It is a very diversified farm with all kinds of different species.
I visit the poultry first for morning and evening chores.
I love talking turkey.
There are 3 turkeys in the grow out pen along with a May hatch of red and black sex link pullets.
The turkeys listen while I chat and tell them all the news from my side of the village.
They love it when I fill their feeders up and sing to them.
The black sexlinks grew out nicely and complement the colors of the red comets and the turkeys.
These pullets should be laying by the beginning of October, if not sooner..
These two want to come home with me.
There are 3 different grain feeders for them and 4 waterers. Lots of stuff for me to haul in there to give them, plus they get hay, weeds from the garden and veggies to nibble on.
Certain hens like to eat out of their favorite feeders.
There is an assortment of breeds here.
Australorpe, Comets, Speckled Sussex, Barred Rocks and Rhode Island Reds.
There are way too many predators on this farmland to let them out free ranging.
They are safer inside the huge 200 year old barn.
The flock has a great view from their barn windows.
The next stop is to check on water and food for the adult emus.
They ignore me.
Not interested in chatting.
They are paired up and named after famous duos like Sonny and Cher.
Occasionally they will come closer to see that I am properly doing my job.
This farm use to be a well known dairy farm.
But the economics of dairy cattle and milk could not pay the bills and so this farm family diversified and are doing just a little bit better.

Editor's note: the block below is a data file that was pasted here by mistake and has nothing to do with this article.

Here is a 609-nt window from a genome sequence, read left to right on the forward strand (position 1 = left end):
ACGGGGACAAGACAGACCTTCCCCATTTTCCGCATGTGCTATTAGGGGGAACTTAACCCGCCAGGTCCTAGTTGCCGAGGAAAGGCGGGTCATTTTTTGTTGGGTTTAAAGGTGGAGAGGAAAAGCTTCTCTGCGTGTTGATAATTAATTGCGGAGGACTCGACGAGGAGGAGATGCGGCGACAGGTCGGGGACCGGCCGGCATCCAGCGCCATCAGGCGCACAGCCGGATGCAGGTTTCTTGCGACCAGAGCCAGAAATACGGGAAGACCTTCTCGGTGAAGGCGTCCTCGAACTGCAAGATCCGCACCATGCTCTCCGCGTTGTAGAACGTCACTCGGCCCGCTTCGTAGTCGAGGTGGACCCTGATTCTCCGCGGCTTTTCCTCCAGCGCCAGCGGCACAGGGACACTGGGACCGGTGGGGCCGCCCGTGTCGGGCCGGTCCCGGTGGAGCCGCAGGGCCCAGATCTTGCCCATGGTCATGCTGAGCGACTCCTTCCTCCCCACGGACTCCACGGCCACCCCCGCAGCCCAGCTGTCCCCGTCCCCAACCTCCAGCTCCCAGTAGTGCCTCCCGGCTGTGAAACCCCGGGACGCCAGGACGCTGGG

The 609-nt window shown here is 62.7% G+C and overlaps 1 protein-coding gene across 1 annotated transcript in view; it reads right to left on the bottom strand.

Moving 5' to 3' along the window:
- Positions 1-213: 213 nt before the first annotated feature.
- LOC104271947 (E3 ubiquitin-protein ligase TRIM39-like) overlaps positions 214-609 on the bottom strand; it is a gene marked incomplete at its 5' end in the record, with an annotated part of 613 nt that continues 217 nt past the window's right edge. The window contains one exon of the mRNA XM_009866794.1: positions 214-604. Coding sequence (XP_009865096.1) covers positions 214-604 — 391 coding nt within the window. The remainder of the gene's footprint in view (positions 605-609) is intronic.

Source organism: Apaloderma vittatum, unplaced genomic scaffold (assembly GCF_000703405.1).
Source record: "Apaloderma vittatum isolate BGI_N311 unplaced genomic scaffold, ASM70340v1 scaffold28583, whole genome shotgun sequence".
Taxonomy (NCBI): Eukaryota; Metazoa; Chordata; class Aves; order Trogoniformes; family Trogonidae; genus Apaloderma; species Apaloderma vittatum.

Next stop was the hayloft to feed the barn cats.
The hay elevator was waiting to be put to work.
There was only a little hay in the loft. Due to all the rain in June and July, not too many farmers were able to bring in their usual amount of hay. Hopefully the weather will remain sunny and warm and allow some good haying days..soon.
As soon as I rustled the cat food bag out of the grain bin I had a guest for breakfast.
This is a new stray that has found his way to the free lunch counter.
These barn cats get to eat out of vintage glass pie plates. Very fancy.
The rest of the cat crew started coming out of their hiding places in the barn.
I had both dogs with me and a few of the cats were very cautious.
Soon there were two at the lunch counter.
Then the new cat had to check out what the other cat was eating....
Then back to his own pie plate.
Several bones were waiting for the 2 hard working farm dogs for their brunch.
Mavis got down and dirty with hers.
Mavis loves a good cold bone.
Next stop was to the special barn where a bull and a steer were waiting to go to their new home.
Vince was very interested in my camera.
The barn was nice and cool. I didn't want to leave.
Next stop was to visit the beef herd and make sure the calves were behaving themselves.
The calves and the yearlings were lounging under the barn and staying cool.
The designated yearling babysitter came to check me out.
This getting inside the hay ring might be the new bovine Olympic sport in the near future.
Seems to be a popular past time for young calves and mischief makers.
The calves were very interested in taking a look at me and then trotting over to their respective moms.
I think this herd saw me as an intruder.
They lined up and gave me the evil eye.
Strength in numbers.... and all that.
The younger cows started nursing their calves and then went and took a nap.
Nap time is important for little calves.
Every calf has a double earring and a short 4 letter name this year.
I love reading the tags.
Some calves are named after famous characters in well known books.
Next stop was to feed the only Mule in town and her constant Arabian pony companion.
Pearl the mule and Charlie the pony are well into their twenties.
Pearl is very attentive and makes funny faces at me.
I could take photos of her unique expressions for hours.
Charlie is very quiet and really enjoys his meals. His expressions are normal.
Before I left I checked the solar charger to make sure the fence was hot and there would be NO escaped goofy equines running up the road.
The bees were not happy that I was so close to their home.
On my way home there were maple trees changing color.
And a lone turkey guarding my road.
Tonight I return to the farm for evening chores and do it all again.